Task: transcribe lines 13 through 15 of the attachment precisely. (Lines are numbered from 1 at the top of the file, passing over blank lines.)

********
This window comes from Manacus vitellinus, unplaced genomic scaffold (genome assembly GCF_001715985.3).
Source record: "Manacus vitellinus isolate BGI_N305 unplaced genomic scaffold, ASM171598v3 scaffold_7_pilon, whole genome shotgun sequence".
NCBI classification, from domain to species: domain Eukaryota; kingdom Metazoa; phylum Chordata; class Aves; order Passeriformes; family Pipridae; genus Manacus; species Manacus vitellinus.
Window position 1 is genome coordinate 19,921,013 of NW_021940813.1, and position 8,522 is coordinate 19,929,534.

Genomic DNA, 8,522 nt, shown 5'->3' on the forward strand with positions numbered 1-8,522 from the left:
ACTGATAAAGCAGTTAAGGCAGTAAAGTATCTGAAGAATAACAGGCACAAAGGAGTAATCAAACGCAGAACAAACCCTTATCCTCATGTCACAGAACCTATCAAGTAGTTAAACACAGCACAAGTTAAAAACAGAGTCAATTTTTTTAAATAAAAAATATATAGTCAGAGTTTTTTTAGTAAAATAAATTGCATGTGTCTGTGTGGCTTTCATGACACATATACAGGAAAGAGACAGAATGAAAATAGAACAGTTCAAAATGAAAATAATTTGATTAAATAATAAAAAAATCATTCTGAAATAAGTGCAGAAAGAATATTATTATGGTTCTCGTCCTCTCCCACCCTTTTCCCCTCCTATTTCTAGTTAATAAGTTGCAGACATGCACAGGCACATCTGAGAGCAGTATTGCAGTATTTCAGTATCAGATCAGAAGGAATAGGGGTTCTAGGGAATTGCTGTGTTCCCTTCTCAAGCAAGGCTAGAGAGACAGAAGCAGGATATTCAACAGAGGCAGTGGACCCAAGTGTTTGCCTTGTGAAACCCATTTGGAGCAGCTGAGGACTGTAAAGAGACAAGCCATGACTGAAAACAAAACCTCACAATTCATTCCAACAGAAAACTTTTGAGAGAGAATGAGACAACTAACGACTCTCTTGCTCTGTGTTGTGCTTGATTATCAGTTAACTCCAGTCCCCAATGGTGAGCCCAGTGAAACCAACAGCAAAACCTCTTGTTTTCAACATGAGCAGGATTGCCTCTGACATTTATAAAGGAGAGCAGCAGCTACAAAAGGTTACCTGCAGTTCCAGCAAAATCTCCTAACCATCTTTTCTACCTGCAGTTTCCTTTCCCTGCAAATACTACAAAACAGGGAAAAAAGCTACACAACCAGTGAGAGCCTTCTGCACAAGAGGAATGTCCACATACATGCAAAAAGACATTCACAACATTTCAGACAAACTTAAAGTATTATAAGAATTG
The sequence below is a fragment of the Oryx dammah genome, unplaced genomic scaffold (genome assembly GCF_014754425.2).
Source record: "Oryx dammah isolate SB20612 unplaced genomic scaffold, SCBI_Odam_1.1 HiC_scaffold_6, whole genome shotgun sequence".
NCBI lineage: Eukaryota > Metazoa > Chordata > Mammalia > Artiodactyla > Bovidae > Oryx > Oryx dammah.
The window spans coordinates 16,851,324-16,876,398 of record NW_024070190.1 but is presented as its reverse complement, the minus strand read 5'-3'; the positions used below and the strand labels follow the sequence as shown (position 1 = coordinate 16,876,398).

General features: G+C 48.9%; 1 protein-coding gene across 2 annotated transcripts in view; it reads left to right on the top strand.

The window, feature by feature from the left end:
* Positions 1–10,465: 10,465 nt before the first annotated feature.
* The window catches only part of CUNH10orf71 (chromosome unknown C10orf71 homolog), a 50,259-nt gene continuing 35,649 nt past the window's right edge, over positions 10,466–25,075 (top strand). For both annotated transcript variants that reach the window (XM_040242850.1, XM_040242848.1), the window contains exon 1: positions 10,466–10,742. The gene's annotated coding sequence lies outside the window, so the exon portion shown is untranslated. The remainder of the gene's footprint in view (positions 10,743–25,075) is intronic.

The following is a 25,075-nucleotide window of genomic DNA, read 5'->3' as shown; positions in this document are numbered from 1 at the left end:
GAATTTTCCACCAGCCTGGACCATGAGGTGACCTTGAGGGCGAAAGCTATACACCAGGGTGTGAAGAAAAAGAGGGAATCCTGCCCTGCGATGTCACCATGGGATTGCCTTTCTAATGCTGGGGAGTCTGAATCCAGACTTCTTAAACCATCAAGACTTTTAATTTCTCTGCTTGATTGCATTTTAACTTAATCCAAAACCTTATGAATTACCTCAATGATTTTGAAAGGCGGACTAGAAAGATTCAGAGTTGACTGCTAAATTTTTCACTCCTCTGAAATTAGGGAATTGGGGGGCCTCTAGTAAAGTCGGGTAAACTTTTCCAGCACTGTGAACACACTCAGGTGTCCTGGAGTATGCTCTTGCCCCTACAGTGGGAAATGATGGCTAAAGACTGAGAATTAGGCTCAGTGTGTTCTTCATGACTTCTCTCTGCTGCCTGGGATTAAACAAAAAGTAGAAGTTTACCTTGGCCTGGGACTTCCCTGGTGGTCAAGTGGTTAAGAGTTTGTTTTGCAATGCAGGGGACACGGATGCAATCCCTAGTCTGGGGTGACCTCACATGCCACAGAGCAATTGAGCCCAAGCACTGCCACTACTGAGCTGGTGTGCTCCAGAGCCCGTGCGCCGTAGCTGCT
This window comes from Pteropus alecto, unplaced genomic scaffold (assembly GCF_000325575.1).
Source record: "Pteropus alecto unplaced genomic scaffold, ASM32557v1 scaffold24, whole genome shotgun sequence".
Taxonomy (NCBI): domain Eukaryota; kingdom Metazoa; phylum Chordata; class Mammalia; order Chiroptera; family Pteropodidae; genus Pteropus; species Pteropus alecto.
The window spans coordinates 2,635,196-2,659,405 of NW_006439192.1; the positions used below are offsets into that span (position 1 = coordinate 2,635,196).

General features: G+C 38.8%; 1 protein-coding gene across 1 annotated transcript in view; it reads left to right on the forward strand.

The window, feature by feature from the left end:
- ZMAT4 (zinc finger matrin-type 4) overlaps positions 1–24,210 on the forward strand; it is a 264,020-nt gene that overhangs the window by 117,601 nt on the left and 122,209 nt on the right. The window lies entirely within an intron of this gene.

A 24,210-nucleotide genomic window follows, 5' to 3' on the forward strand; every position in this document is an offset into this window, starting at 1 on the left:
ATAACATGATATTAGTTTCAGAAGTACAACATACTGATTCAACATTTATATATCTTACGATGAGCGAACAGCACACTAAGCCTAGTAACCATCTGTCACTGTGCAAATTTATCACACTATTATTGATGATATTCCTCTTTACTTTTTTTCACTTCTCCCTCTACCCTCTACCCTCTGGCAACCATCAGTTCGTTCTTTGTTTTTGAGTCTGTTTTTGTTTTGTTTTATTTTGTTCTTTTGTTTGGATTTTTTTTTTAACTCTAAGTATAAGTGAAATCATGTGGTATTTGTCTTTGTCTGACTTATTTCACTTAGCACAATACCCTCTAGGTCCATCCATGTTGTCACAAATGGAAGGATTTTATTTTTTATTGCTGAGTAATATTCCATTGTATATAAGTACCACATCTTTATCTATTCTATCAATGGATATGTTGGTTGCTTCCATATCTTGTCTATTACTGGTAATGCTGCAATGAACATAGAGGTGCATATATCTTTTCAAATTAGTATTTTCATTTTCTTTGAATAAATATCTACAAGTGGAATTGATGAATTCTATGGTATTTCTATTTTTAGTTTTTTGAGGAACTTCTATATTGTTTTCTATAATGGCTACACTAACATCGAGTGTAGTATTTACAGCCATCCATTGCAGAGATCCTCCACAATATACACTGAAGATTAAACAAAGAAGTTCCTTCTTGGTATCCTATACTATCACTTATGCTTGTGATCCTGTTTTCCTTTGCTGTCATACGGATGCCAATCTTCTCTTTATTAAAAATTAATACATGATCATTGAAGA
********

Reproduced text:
* Positions 1–10,465: 10,465 nt before the first annotated feature.
* The window catches only part of CUNH10orf71 (chromosome unknown C10orf71 homolog), a 50,259-nt gene continuing 35,649 nt past the window's right edge, over positions 10,466–25,075 (top strand). For both annotated transcript variants that reach the window (XM_040242850.1, XM_040242848.1), the window contains exon 1: positions 10,466–10,742. The gene's annotated coding sequence lies outside the window, so the exon portion shown is untranslated. The remainder of the gene's footprint in view (positions 10,743–25,075) is intronic.

The following is a 25,075-nucleotide window of genomic DNA, read 5'->3' as shown; positions in this document are numbered from 1 at the left end: